Fade In: From Idea to Final Draft: The Writing of Star Trek: Insurrection
by Michael Piller
This is, as far as I know, one of the most honest and straightforward books published about the making of Star Trek, especially from the productions of the last couple decades. (I was going to write "last few years," but then I realized that Insurrection came out thirteen years ago!) Piller, the sole screenwriter for Insurrection, takes the reader through the process of writing the ninth Star Trek film, from the moment Rick Berman called him and asked him if he wanted the job, to the moment he watched the film premiere on screen. Insurrection is one of three problematic The Next Generation films, and for that reason, its creation makes for an interesting read. Piller includes a lot of treatments and dialogue extracts to show how the story changed over time. Even from the beginning, the story never quite worked, and it seems like lots of people know this... but no one knows how to solve it.
The problem, I think, ultimately comes down to the central conflict. The hook of the film is that Picard must figure out what made Data go rogue. Or rather, this should be the hook. It can't be the hook, though, because it ends up having a really dull answer: he malfunctioned. If Piller and company had been willing to pursue this more and create a Picard/Data conflict that had some actual teeth to it, we would have had a much more interesting story. Butting up against this, though, is the desire to make Insurrection more lighthearted, a return to The Voyage Home style of Star Trek... only no one can figure out how to actually make it funny, or make the humor work with the content. A lot of the book is Piller receiving notes from various people: producer Rick Berman, the actors (especially Patrick Stewart and Brent Spiner), the Paramount execs. It's very noticeable that everyone is thoroughly committed to making a quality film, and indeed, most of the comments Piller gets are spot on... but the fixes he comes up with feel more like patches than solutions. Everyone agrees that the Fountain of Youth idea doesn't really work, but rather than toss it, Piller just tweaks it. Insurrection has a good idea at its heart, but the story needed a fundamental reworking that it never got. Piller praises Berman and company for never taking the film out of his hands, letting it ultimately remain the work of a single writer, but what you end up wondering is if the whole thing could have benefited from someone else doing a strong rewrite. But then poor Piller, who clearly gives his utmost to the project.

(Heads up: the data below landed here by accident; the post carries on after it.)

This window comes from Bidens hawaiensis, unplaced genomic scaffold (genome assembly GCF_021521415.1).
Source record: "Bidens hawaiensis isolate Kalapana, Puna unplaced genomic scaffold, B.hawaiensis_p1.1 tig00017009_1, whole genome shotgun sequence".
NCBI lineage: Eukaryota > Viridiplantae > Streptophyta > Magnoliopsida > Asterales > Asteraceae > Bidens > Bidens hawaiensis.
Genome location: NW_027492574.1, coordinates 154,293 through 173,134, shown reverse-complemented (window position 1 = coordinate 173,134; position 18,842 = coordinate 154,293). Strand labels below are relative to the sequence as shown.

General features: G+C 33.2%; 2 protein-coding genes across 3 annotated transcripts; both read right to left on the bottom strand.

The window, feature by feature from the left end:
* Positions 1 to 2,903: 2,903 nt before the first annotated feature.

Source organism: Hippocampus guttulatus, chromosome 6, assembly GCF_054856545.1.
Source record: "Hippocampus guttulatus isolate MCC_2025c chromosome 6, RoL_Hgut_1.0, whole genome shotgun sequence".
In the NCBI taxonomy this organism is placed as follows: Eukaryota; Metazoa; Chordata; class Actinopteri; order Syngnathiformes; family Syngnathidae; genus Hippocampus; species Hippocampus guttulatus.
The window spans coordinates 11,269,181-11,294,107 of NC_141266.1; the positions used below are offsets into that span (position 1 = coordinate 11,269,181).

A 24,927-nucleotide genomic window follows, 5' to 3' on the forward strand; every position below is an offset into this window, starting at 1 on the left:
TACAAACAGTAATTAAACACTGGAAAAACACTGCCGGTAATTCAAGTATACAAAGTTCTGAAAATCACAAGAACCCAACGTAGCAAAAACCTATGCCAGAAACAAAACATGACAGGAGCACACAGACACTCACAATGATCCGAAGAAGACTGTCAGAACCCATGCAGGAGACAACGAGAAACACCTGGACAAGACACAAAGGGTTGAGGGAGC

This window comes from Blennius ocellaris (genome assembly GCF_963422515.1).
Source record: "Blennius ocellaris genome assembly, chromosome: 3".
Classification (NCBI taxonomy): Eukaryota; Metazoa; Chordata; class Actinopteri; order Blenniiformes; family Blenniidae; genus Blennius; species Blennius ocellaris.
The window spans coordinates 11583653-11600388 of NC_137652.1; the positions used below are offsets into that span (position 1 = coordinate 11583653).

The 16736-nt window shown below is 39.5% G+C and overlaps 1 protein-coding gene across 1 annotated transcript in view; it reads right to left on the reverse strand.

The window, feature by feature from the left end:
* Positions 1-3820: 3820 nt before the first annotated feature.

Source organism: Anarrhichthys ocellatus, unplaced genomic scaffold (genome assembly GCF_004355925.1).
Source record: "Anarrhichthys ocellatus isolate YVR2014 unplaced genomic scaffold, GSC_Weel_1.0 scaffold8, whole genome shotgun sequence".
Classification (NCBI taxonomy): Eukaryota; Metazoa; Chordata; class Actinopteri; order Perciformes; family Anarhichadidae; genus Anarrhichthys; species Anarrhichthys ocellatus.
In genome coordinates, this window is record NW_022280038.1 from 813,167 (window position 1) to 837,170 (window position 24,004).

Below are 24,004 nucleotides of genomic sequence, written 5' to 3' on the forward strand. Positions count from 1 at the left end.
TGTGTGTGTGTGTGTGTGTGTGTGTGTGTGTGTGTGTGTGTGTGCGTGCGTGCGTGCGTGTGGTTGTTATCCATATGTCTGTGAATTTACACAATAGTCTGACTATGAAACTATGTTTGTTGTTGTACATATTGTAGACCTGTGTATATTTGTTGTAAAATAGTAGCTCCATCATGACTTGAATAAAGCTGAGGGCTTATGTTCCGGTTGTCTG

There are a lot of nice moments we never got to see, including the people of the Federation itself showing up at the end to protect its ideals, a moment of Gene Roddenberry utopianism that I think would have really shined if there had been a way to make it work within the context of the script as a whole.
That said, Fade In is an enjoyable insight into the writing process, nearly the Star Trek version of the Doctor Who tell-all The Writer's Tale. Piller fills the book with interesting anecdotes and insights into what make the writing process work, especially in a place as fraught with competing interests as Hollywood. The book is no longer available from TrekCore, but I recommend getting hold of an e-copy if you're interested in how Star Trek does get or has gotten made.